Where Do Creationists Come From?

Why are people creationists? Like most of my colleagues at NCSE, I get that question a lot. Chris Mooney recently summarized some of the psychological research relevant to that question in a recent post at Mother Jones. “Our brains,” he writes, “are a stunning product of evolution; and yet ironically, they may naturally pre-dispose us against its acceptance.” Why? Because evolution contradicts many of our intuitions and cognitive biases. He lists seven major factors:

  • essentialism: that each species is utterly distinct from all others
  • teleology: that things exist for a grand purpose, while evolution does not entail any such purpose
  • hyperactive agency detection: seeing a conscious intent behind the arbitrary and thoughtless events around us (faces in clouds, the dice being against us, a giraffe’s neck stretching so it can reach inaccessible food)
  • mind-body dualism: that thought and consciousness are distinct from our physical form
  • inability to comprehend vast time scales
  • group identity: protecting one’s place in a (religious) community, which sometimes requires rejecting evolution
  • avoidance of uncertainty and doubt: being asked to think about death or causes of uncertainty in one’s life makes people less likely to accept evolution, and increases religiosity.

In short, a lot of the same processes that predispose people towards religion also predispose people to being skittish about evolution. Or at least that’s true of Americans, the subjects (I believe) of all the studies cited.

But Americans are weird about evolution. Reviewing research on a standard science literacy questionnaire, a National Science Foundation workshop in 2011 reported:

Nick Allum showed…that the evolution item is more “difficult” in the US than in the UK (that is, one needs to have a higher level on the knowledge scale in order to answer it correctly). It is also a relatively weak discriminator for overall science literacy in the UK, but a much stronger one in the US.

A 2006 analysis of international attitudes towards evolution, published by Jon Miller, NCSE’s Genie Scott, and Shinji Okamoto in Science, found that religion was far less important in explaining differences in evolution-acceptance in European countries than in the US (where it, along with educational attainment, is the dominant predictor of anti-evolution sentiment).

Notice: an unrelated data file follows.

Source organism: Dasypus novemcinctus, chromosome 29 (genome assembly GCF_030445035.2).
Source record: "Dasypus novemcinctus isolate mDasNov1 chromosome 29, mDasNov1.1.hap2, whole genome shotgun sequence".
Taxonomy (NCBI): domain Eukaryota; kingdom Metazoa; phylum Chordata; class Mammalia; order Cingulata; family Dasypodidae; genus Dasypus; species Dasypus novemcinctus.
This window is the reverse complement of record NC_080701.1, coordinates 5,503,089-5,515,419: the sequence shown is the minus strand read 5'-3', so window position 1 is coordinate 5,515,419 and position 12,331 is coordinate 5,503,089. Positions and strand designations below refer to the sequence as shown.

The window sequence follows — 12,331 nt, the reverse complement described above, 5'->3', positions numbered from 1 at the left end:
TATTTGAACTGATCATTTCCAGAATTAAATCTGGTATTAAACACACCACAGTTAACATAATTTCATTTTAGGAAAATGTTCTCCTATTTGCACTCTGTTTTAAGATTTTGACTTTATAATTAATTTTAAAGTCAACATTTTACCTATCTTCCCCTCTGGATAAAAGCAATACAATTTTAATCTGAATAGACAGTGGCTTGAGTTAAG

This isn’t totally surprising. The creationist movement was born in America, and as Michael Lienesch observes in In The Beginning, it operates as a core component of the fundamentalist movement, a key marker of religious and political identity. I’d expect to see different results from several of the tests Mooney describes if they were run in other countries without that ninety-year history of creationist identity politics. America’s history, especially post-Scopes but also going back to our frontier mentality, the competition between religious denominations unfettered by a state church, and the quirks of our hyper-local educational system, surely play major roles in explaining why creationism emerged here and remains such a politically potent force.

Which brings us to Jerry Coyne’s response to Mooney’s report. Coyne is an eminent evolutionary biologist, but his dabblings in social science are far less impressive. He sees Mooney’s article as an attempt to “downplay religion as a cause of creationism,” even though, as Jason Rosenhouse observes, Mooney’s argument links creationism and religion throughout:

I don’t know what article Jerry read. I don’t see how Mooney could have been clearer that he thinks religious belief tends to make one hostile towards evolution. As Jerry notes, it’s right there in the subtitle. The juxtaposition is also pretty obvious from the article’s introduction.

But Coyne has an agenda. He doesn’t want to conclude that anti-evolutionism and religion are both driven by innate biases that the human brain evolved over the generations. He wants to conclude that religion qua religion makes people reject science, and therefore is bad. To do that, he wants to toss out the empirical work Mooney cites, work focusing on how individuals respond predictably to certain stimuli that make religion appealing and evolution less so. He instead focuses on a correlation among nations.